Udall presses Brennan at wild hearing, withholds support

Posted on: 5:04 pm, February 7, 2013, by , updated on: 05:54pm, February 7, 2013

The confirmation hearing of John Brennan, President Obama's nominee to lead the CIA, was interrupted by protesters several times Thursday.

The confirmation hearing of John Brennan, President Obama's nominee to lead the CIA, was interrupted by protesters several times Thursday.

During a wild confirmation hearing on Capitol that was interrupted by protesters, Colorado Sen. Mark Udall joined other lawmakers from both sides of the aisle in pressing John Brennan, President Obama’s nominee to lead the CIA, on the agency’s controversial detention and interrogation program.

“Consistent with our national security, the presumption of transparency should be the rule, not the exception,” Udall said.

The hearing came a week after Udall met with Brennan and came away dissatisfied that he was unprepared to talk about the interrogation program.

“Not only was he not prepared to discuss the important findings, but he hadn’t reviewed the report at all,” Udall said in a statement following that meeting on January 30.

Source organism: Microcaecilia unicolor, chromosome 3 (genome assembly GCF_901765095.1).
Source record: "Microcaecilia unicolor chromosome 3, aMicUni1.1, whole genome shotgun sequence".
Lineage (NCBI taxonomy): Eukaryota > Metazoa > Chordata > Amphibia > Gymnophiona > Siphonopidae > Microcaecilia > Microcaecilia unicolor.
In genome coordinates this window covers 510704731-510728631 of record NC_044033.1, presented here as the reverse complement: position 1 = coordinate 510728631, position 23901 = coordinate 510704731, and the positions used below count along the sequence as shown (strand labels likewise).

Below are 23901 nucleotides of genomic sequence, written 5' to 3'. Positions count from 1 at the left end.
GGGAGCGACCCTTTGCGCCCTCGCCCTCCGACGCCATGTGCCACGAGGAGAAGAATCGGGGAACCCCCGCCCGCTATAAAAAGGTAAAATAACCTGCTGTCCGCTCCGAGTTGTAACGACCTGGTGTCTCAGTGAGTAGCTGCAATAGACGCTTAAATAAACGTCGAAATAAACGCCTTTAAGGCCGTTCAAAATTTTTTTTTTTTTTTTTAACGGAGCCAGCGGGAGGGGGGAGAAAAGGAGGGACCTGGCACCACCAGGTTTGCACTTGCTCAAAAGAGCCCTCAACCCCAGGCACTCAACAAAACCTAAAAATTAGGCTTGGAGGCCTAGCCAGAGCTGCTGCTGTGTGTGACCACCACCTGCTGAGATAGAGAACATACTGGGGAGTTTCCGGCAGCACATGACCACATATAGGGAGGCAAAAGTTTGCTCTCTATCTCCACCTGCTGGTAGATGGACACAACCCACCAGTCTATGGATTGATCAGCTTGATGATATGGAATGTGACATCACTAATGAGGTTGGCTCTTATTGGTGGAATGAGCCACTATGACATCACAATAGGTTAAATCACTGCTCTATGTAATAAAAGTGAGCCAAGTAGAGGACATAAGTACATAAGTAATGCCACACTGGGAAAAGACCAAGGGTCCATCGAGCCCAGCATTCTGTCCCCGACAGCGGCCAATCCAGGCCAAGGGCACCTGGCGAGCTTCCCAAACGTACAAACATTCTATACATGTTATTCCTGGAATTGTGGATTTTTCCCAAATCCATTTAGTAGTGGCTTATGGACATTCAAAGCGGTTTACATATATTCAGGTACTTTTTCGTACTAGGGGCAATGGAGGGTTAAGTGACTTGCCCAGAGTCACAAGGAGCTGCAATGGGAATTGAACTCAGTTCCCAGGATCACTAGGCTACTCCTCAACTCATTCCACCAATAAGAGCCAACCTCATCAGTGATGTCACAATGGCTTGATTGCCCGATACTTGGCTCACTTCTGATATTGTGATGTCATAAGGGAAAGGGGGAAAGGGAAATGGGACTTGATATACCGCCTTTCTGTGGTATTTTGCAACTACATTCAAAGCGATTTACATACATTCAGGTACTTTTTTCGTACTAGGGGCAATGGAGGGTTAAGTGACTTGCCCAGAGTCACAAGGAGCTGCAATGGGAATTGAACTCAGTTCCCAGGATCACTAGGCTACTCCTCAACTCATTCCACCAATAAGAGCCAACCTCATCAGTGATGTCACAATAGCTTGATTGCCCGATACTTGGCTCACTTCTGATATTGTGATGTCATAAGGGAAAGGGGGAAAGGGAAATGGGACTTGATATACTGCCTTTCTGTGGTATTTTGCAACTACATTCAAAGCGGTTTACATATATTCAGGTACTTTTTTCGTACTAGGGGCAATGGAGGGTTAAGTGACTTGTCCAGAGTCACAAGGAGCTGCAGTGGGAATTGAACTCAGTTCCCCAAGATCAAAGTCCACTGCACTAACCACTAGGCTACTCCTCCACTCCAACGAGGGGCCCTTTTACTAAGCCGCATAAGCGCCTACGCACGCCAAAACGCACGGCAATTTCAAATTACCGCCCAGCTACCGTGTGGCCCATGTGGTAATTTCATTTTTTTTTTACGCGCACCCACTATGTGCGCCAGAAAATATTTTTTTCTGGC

After Thursday’s hearing, Udall did not issue a statement. His office tells FOX31 Denver that he plans to wait until after a closed, classified hearing next week before announcing whether he’ll vote to confirm Brennan as CIA director.

“I never believe it’s better to kill a terrorist than to detain him,” Brennan said Thursday when pressed on the use of unmanned drones and interrogation.

Brennan is viewed as the public face and architect of the targeted-killing program, which has expanded under Obama.

The start of Brennan’s hearing was interrupted several times by protesters from Code Pink. Chairwoman Dianne Feinstein briefly suspended the hearing while the protesters were cleared from the room.

Brennan said he opposes water-boarding and would see that it’s never employed again; however, in 2007, Brennan told Congress he believed the controversial interrogation program had saved American lives.

Udall pushed Brennan on that assessment.

“Acknowledging the flaws of this program is essential for the CIA’s long-term institutional integrity as well as for the legitimacy of ongoing sensitive programs,” Udall said.

But when Udall asked Brennan if he would commit to working with Congress and the Senate Intelligence Committee to “correct the record”, Brennan hedged, saying that he looked forward to getting a final report.

“I will be getting back to you,” he said.